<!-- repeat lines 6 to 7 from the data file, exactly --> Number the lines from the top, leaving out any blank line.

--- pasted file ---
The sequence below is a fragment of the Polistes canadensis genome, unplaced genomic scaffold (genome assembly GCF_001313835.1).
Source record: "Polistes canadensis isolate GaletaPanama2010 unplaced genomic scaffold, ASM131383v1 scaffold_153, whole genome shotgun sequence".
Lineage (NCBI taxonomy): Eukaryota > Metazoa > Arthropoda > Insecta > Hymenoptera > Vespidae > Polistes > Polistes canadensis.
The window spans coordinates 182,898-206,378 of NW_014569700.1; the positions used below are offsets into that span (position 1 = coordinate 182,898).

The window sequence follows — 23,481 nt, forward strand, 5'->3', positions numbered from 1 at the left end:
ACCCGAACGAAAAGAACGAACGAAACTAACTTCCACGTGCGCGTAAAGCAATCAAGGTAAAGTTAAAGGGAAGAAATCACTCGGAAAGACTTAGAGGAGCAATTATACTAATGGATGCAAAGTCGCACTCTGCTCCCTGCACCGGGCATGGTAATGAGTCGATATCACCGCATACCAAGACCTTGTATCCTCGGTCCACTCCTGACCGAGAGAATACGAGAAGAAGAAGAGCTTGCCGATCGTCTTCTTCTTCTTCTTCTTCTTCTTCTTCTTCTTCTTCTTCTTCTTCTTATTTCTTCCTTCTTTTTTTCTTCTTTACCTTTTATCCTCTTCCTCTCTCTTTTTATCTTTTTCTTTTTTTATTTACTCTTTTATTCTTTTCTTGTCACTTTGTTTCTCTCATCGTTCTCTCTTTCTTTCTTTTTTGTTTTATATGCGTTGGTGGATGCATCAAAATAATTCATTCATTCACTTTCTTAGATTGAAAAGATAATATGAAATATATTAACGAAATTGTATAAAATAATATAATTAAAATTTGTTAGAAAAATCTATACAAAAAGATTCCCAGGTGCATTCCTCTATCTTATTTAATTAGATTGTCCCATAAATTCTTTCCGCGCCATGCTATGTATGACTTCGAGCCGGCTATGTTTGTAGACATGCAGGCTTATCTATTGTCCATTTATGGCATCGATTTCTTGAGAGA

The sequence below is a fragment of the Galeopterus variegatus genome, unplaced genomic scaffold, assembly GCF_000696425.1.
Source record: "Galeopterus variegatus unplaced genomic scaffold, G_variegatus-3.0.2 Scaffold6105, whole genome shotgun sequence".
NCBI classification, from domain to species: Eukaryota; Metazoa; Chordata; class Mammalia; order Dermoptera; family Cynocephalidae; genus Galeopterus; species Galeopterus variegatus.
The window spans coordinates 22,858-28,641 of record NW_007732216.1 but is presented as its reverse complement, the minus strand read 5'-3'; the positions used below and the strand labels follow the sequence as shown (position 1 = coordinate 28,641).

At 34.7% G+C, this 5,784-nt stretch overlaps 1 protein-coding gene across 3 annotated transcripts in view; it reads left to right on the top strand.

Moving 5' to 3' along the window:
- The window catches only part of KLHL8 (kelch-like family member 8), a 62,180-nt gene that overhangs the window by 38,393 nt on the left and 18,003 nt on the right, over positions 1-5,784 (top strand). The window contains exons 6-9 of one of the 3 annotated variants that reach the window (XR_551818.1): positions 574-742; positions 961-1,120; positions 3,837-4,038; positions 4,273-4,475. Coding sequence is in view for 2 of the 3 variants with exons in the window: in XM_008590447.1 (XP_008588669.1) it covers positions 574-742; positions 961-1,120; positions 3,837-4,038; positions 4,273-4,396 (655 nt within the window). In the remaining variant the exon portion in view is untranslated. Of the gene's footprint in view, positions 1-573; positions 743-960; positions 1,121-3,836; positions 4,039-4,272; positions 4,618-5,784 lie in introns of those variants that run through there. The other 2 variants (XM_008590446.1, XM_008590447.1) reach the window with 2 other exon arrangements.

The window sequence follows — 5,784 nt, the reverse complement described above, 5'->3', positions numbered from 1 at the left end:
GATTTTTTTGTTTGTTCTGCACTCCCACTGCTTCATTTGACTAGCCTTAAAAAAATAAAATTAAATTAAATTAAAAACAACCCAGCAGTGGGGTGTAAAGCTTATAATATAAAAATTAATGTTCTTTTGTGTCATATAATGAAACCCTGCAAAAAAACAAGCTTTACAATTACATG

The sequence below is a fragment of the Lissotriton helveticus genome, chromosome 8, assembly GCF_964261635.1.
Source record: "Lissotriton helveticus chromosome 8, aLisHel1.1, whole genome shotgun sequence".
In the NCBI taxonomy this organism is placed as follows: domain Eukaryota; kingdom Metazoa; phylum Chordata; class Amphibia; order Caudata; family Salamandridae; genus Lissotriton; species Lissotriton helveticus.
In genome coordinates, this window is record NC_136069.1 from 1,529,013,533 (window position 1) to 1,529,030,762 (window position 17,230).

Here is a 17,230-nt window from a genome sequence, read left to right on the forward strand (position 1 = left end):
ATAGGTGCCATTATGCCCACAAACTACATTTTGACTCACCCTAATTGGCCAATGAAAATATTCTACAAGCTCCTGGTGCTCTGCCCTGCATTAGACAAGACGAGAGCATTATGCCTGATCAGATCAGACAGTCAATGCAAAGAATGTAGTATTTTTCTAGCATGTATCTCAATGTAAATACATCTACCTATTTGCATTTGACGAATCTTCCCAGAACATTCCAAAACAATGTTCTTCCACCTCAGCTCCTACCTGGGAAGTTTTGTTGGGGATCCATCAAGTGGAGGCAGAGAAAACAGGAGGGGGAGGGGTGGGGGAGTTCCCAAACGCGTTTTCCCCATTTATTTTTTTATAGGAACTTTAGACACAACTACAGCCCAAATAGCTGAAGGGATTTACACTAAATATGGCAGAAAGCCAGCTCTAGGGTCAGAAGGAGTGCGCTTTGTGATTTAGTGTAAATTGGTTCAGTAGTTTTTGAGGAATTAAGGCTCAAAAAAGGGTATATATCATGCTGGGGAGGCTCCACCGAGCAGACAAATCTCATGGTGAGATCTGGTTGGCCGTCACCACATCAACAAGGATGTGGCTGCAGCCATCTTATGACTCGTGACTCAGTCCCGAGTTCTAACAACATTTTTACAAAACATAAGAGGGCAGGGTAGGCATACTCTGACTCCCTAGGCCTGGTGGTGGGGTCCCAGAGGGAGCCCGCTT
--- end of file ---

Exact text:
ACCCGAACGAAAAGAACGAACGAAACTAACTTCCACGTGCGCGTAAAGCAATCAAGGTAAAGTTAAAGGGAAGAAATCACTCGGAAAGACTTAGAGGAGCAATTATACTAATGGATGCAAAGTCGCACTCTGCTCCCTGCACCGGGCATGGTAATGAGTCGATATCACCGCATACCAAGACCTTGTATCCTCGGTCCACTCCTGACCGAGAGAATACGAGAAGAAGAAGAGCTTGCCGATCGTCTTCTTCTTCTTCTTCTTCTTCTTCTTCTTCTTCTTCTTCTTCTTCTTATTTCTTCCTTCTTTTTTTCTTCTTTACCTTTTATCCTCTTCCTCTCTCTTTTTATCTTTTTCTTTTTTTATTTACTCTTTTATTCTTTTCTTGTCACTTTGTTTCTCTCATCGTTCTCTCTTTCTTTCTTTTTTGTTTTATATGCGTTGGTGGATGCATCAAAATAATTCATTCATTCACTTTCTTAGATTGAAAAGATAATATGAAATATATTAACGAAATTGTATAAAATAATATAATTAAAATTTGTTAGAAAAATCTATACAAAAAGATTCCCAGGTGCATTCCTCTATCTTATTTAATTAGATTGTCCCATAAATTCTTTCCGCGCCATGCTATGTATGACTTCGAGCCGGCTATGTTTGTAGACATGCAGGCTTATCTATTGTCCATTTATGGCATCGATTTCTTGAGAGA

The sequence below is a fragment of the Galeopterus variegatus genome, unplaced genomic scaffold, assembly GCF_000696425.1.